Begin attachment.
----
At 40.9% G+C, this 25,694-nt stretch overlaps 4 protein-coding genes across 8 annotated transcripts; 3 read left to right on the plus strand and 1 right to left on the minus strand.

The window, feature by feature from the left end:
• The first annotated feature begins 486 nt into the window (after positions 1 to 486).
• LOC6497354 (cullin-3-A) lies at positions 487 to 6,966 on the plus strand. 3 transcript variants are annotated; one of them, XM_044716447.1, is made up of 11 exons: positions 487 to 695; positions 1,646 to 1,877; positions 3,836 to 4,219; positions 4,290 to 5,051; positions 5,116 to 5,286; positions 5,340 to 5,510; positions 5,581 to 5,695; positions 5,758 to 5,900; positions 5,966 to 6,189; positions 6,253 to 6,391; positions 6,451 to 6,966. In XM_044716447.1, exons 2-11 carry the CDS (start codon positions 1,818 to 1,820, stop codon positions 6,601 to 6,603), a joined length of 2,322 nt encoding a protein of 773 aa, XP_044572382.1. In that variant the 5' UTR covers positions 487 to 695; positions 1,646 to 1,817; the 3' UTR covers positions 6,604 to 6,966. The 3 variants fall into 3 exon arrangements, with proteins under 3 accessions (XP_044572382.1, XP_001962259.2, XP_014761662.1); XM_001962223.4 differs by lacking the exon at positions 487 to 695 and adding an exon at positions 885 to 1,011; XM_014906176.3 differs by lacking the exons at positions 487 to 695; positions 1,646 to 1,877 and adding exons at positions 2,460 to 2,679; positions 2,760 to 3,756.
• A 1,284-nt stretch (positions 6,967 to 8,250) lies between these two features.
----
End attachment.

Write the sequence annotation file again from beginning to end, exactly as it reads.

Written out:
At 40.9% G+C, this 25,694-nt stretch overlaps 4 protein-coding genes across 8 annotated transcripts; 3 read left to right on the plus strand and 1 right to left on the minus strand.

The window, feature by feature from the left end:
• The first annotated feature begins 486 nt into the window (after positions 1 to 486).
• LOC6497354 (cullin-3-A) lies at positions 487 to 6,966 on the plus strand. 3 transcript variants are annotated; one of them, XM_044716447.1, is made up of 11 exons: positions 487 to 695; positions 1,646 to 1,877; positions 3,836 to 4,219; positions 4,290 to 5,051; positions 5,116 to 5,286; positions 5,340 to 5,510; positions 5,581 to 5,695; positions 5,758 to 5,900; positions 5,966 to 6,189; positions 6,253 to 6,391; positions 6,451 to 6,966. In XM_044716447.1, exons 2-11 carry the CDS (start codon positions 1,818 to 1,820, stop codon positions 6,601 to 6,603), a joined length of 2,322 nt encoding a protein of 773 aa, XP_044572382.1. In that variant the 5' UTR covers positions 487 to 695; positions 1,646 to 1,817; the 3' UTR covers positions 6,604 to 6,966. The 3 variants fall into 3 exon arrangements, with proteins under 3 accessions (XP_044572382.1, XP_001962259.2, XP_014761662.1); XM_001962223.4 differs by lacking the exon at positions 487 to 695 and adding an exon at positions 885 to 1,011; XM_014906176.3 differs by lacking the exons at positions 487 to 695; positions 1,646 to 1,877 and adding exons at positions 2,460 to 2,679; positions 2,760 to 3,756.
• A 1,284-nt stretch (positions 6,967 to 8,250) lies between these two features.